Republican candidates took on vaccines in Wednesday night’s debate. They failed to clarify falsehoods, spouted misinformation, and put their own political aspirations ahead of the needs of young people in this country.
Imagine if the next debate among the Republican presidential candidates started with the moderator asking all the participants who are parents to raise their hands if their children received the polio vaccine as infants.
The Centers for Disease Control and Prevention released data last week showing that the overall rates of HPV vaccine increased only slightly between 2013 and 2014 but some communities of color made large strides in vaccinating their young people.
California Gov. Jerry Brown on Tuesday signed one of the nation’s strictest mandatory vaccine bills. The state will no longer allow parents to claim a religious or personal exemption.
A study released Monday found that Gardasil 9, the newest version of the vaccine that protects against HPV, remains effective for years after it’s given to pre-teen and teen boys and girls.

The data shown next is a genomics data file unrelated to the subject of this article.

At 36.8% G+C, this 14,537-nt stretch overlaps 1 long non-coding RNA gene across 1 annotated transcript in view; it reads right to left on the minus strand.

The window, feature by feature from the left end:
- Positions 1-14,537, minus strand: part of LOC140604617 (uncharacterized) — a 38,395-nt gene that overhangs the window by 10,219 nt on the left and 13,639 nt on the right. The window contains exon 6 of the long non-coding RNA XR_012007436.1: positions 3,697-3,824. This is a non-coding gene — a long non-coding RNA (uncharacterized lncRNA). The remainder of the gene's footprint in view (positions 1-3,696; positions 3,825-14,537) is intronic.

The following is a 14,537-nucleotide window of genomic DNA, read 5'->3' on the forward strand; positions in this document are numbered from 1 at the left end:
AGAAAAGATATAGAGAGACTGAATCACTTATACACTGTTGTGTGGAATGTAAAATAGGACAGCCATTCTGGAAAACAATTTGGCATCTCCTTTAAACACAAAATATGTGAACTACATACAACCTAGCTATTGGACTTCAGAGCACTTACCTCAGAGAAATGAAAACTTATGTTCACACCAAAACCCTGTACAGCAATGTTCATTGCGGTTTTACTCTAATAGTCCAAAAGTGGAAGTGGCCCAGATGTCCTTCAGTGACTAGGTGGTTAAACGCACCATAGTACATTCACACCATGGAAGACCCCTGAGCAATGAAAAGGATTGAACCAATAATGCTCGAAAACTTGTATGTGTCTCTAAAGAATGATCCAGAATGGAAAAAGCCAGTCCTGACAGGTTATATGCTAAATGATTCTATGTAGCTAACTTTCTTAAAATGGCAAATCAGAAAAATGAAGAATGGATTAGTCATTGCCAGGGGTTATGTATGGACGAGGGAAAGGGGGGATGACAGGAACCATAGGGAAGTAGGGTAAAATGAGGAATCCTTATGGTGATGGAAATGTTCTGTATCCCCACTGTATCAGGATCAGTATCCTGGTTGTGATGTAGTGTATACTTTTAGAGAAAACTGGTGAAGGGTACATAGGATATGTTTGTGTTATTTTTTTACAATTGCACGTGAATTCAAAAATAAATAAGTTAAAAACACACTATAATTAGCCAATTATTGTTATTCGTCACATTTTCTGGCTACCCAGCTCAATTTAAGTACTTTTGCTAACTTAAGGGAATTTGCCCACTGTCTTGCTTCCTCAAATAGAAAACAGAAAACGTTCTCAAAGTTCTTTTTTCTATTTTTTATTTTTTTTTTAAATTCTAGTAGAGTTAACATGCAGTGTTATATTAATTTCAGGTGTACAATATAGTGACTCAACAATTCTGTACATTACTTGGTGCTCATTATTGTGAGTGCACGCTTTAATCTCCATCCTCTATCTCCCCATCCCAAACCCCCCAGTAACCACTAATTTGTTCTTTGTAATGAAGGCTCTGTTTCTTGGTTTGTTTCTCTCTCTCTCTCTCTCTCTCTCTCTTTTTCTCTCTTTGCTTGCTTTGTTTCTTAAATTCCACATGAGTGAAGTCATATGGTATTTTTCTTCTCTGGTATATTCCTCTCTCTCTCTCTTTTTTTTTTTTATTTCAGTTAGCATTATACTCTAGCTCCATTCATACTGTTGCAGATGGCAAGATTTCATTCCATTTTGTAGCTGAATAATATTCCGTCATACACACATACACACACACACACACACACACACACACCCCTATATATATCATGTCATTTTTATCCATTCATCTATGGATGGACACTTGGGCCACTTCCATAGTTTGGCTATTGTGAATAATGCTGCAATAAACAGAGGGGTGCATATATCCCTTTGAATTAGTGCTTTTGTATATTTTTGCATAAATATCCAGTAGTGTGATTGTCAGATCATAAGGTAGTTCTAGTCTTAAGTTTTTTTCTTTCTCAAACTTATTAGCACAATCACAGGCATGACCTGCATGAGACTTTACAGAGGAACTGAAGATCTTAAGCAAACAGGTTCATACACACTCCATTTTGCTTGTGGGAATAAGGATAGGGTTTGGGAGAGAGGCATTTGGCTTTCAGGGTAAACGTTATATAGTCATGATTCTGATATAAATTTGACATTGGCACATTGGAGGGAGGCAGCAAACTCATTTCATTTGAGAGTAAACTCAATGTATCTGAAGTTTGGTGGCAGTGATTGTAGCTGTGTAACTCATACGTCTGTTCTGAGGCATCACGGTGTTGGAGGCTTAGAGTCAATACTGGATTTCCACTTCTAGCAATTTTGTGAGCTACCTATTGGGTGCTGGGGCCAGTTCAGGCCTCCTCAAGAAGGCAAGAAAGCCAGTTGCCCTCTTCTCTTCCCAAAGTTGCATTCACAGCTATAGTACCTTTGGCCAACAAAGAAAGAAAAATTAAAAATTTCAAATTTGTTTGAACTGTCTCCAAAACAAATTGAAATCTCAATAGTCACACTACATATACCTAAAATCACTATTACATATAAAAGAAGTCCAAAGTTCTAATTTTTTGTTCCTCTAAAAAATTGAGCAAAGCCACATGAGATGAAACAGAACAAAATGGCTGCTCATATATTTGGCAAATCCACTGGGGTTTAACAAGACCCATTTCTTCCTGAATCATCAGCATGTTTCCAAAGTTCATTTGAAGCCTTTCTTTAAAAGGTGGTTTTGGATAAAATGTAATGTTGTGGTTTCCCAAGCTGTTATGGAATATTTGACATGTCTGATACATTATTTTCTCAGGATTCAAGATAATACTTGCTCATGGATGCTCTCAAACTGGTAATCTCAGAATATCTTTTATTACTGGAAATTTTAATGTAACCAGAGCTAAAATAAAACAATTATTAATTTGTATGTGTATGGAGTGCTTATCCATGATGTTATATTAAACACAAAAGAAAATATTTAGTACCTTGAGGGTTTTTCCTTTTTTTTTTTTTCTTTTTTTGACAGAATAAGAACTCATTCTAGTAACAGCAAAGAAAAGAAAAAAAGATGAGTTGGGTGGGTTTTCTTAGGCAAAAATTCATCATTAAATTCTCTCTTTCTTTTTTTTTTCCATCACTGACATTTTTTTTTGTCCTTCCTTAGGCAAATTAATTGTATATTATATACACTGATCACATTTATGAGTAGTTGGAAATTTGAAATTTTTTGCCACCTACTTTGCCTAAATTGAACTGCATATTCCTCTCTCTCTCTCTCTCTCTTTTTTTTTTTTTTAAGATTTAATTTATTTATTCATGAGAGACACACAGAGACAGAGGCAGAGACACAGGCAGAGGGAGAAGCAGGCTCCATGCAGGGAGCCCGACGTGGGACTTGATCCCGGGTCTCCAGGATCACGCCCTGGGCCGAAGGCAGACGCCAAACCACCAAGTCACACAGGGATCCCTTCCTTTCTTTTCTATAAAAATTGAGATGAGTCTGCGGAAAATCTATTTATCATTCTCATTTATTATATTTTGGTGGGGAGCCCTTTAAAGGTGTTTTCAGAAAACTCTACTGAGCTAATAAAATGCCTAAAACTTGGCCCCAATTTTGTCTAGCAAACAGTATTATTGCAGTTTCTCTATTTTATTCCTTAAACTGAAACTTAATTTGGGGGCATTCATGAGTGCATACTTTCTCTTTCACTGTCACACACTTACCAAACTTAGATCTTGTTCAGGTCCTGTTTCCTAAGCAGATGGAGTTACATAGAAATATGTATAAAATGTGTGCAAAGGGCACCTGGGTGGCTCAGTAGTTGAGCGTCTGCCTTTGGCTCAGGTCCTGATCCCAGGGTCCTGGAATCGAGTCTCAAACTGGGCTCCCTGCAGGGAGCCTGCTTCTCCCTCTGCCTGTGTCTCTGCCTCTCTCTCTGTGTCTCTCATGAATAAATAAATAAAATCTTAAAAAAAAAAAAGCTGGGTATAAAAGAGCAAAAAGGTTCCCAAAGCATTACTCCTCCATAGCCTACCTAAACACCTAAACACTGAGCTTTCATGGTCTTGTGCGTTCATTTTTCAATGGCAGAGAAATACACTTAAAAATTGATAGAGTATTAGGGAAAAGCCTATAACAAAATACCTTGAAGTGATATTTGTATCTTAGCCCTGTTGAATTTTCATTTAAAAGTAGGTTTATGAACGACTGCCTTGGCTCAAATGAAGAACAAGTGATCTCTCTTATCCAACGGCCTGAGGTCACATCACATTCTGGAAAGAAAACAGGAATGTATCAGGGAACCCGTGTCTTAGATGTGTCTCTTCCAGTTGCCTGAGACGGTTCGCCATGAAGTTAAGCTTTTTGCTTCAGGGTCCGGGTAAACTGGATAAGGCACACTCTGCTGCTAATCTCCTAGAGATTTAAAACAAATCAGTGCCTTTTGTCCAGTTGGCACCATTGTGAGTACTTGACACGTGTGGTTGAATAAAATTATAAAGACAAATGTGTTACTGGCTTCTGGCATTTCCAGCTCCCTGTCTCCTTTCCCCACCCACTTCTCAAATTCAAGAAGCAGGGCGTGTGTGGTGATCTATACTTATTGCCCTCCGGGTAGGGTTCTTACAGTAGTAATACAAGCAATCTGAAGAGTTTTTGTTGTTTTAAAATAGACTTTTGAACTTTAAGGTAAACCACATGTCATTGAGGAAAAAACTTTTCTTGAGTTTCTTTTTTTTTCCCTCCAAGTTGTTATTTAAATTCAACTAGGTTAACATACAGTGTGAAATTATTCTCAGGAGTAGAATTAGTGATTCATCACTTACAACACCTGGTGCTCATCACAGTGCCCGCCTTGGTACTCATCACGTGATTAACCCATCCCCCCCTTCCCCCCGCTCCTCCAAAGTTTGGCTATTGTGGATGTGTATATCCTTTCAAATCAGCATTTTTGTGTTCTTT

An intervention designed to increase physicians’ confidence in recommending vaccines and decrease parents’ hesitancy seems to have failed to change anyone’s mind.
Public health officials credit the widespread vaccine program and targeted campaigns to vaccinate adolescents and adults in Latin America and the Caribbean with eliminating this disease, but distrust of vaccines have some worried about maintaining this progress.
A study published this week adds to the overwhelming body of evidence that shows there is no connection between the measles, mumps, and rubella (MMR) vaccine and autism spectrum disorders.
Though it’s hard to change the minds of those opposed to vaccinations, it seems possible that widespread instances of preventable diseases might be enough to sway some individuals.
A bill to eliminate the personal belief exemption to vaccines passed out of committee on Wednesday despite protesters who argued that vaccines are unsafe and should not be mandatory.